MANILA, November 25, 2002 (STAR) By Katherine Adraneda - A fungal infection did what a bullet could not.

"Amianan," the 2.5-foot tall Philippine eagle rescued in Isabela three weeks ago which underwent surgery to remove a bullet in the chest, succumbed to a virulent fungal infection Friday morning, Protected Areas and Wildlife Bureau (PAWB) assistant director Mundita Lim said yesterday.

Christened Amianan (Ilocano word for "north") by Environment and Natural Resources Secretary Heherson Alvarez, the raptor died primarily of an Aspergillosis infection, Lim said.

The initial autopsy report on the eagle’s remains showed that the fungal infection was aggravated by the bullet wound the bird had sustained.

"I am saddened that we could only prolong Amianan’s life for so many days. We would have wanted to extend it further, but the bird’s natural strength and resistance, supplemented by our own human intervention, could no longer win over the swift deterioration of its health brought about by a number of medical conditions — any of which would have caused certain death," Alvarez said.

The eagle, Lim said, was also diagnosed to have tuberculosis or multiple respiratory infections for quite some time. Further blood tests conducted at the St. Luke’s Medical Center in Quezon City showed the eagle had a high white blood cell count and that the blood contained 0.1 micrograms of lead. Lead is toxic at 0.2 micrograms.

Lim also said veterinary specialists found hard nodules or lumps in the bird’s air sacs. These lumps spread to the eagle’s heart and indicated chronic infections that developed over a long period of time.

"We thought Amianan was in relatively good condition after we were able to successfully treat its bullet wound and gastroenteritis. But, despite the vitamin-rich diet we were feeding Amianan and the anti-fungal medication, the bird did not gain weight at all, owing to the disease, which was already in its advanced stage. (The) infection was worse than we had ever imagined," Lim said.

Alvarez immediately ordered the preservation of Amianan’s internal organs, which will be kept at PAWB for further studies. Its feathers, meanwhile, will be mounted for educational purposes and as "a testament to man’s greed," he said.

According to a study, Aspergillosis is the most common fungal infection in birds and is caused when birds inhale the spores of the aspergella fungus when the fungus fumigates. The infection often afflicts birds of prey, like the Philippine eagle, and is difficult to diagnose by means other than autopsy.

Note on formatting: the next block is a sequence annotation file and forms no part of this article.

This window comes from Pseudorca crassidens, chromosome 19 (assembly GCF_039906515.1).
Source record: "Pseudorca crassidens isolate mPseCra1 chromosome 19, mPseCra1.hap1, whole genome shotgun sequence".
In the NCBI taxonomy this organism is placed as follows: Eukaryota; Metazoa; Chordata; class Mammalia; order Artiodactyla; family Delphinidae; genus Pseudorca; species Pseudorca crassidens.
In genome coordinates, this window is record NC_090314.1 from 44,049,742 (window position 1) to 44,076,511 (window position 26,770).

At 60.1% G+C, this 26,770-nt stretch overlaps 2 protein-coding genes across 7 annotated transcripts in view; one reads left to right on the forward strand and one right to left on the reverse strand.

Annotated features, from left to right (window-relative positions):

Veterinarian Hannis Stoddard, author of the study, said that although birds are commonly exposed tot he aspergella spores, they develop the Aspergillosis only under certain conditions, such as when the bird’s immune system is suppressed by a concurrent illness, injuries such as gunshot wounds, environmental changes or capture.

At this point, Alvarez renewed his appeal for the public not to harm priceless living "national treasures" like the Philippine eagle — which is the national bird and a symbol of the republic.

Amianan was found shot in the chest in Isabela on Oct. 25 and was caught in a pig trap by a certain Mr. Wangit at Mt. Susong Dalaga in San Mariano town, Isabela and was being offered for sale, initial reports of the Department of the Environment and Natural Resources (DENR) said.

The eagle was rescued with the help of the Philippine Wood Producers Association (PWPA) based in Isabela and was turned over to the DENR officer in Palanan town.

On Oct. 31, the raptor was brought to the DENR-PAWB Rescue Center. On Nov. 6, Amianan underwent surgery to extract the caliber .22 slug from its chest at the Birds International Inc. (BII) avian farm owned by Antonio de Dios. De Dios is a known bird aficionado with a world-class avian hospital specializing in parrot breeding at Doña Carmen subdivision in Fairview, Quezon City.

The Philippine eagle, also known as the monkey-eating eagle because of its predilection of simian prey, is considered a rare species. It has a seven-foot wingspan and is capable of carrying off a full-grown goat, money or dog and was declared the Philippines’ National bird under Proclamations No. 615 by then President Fidel Ramos.

Scientifically known as Pithecophaga jefferyi, the Philippine Eagle is the largest raptor in the country and is the second largest bird of prey in the world after Central America’s Harpey’s Eagle. The Philippine eagle is known to breed and make its home on only four islands in the Philippine archipelago — Luzon, Samar, Leyte and Mindanao.

The DENR blamed the decimation of the Philippine eagle on the denudation of the country’s forests, which now cover less than 20 percent of the 14 million hectares which was the raptor’s habitat 40 years ago.

The DENR said there are now less than 200 Philippine agles in the wild, while some 50 eagles are being kept in different breeding facilities in the country as the effort to raise the eagle population to viable levels continues.

The Philippine Eagle Center in Malagos district in Davao City keeps about 20 eagles, 11 of which it produced by artificial insemination.

Reported by: Sol Jose Vanzi

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